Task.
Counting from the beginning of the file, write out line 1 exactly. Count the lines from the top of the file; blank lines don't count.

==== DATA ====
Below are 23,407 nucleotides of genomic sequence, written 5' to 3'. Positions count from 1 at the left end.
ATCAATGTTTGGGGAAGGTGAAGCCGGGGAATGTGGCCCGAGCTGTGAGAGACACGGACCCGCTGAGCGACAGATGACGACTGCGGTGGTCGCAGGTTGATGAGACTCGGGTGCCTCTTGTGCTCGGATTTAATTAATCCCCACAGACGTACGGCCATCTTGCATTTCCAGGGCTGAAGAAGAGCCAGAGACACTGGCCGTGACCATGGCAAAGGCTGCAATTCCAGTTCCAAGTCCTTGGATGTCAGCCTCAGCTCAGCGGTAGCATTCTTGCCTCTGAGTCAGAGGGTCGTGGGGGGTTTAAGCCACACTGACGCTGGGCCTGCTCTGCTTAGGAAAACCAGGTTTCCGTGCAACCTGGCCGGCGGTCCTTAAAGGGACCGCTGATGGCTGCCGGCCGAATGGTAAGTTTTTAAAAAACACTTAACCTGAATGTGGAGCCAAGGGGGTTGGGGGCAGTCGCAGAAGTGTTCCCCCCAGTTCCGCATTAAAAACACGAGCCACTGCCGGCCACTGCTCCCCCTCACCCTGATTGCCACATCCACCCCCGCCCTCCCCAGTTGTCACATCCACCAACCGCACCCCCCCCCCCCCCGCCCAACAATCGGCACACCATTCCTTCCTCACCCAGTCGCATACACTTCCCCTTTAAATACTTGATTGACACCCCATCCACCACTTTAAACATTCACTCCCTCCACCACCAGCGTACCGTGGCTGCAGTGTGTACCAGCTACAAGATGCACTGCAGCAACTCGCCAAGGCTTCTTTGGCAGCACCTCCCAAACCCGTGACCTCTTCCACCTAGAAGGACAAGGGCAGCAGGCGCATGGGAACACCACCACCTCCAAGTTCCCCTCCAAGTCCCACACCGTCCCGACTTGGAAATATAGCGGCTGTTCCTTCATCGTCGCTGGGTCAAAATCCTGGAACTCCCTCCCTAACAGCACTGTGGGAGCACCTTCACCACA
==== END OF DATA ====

Below are 23,407 nucleotides of genomic sequence, written 5' to 3'. Positions count from 1 at the left end.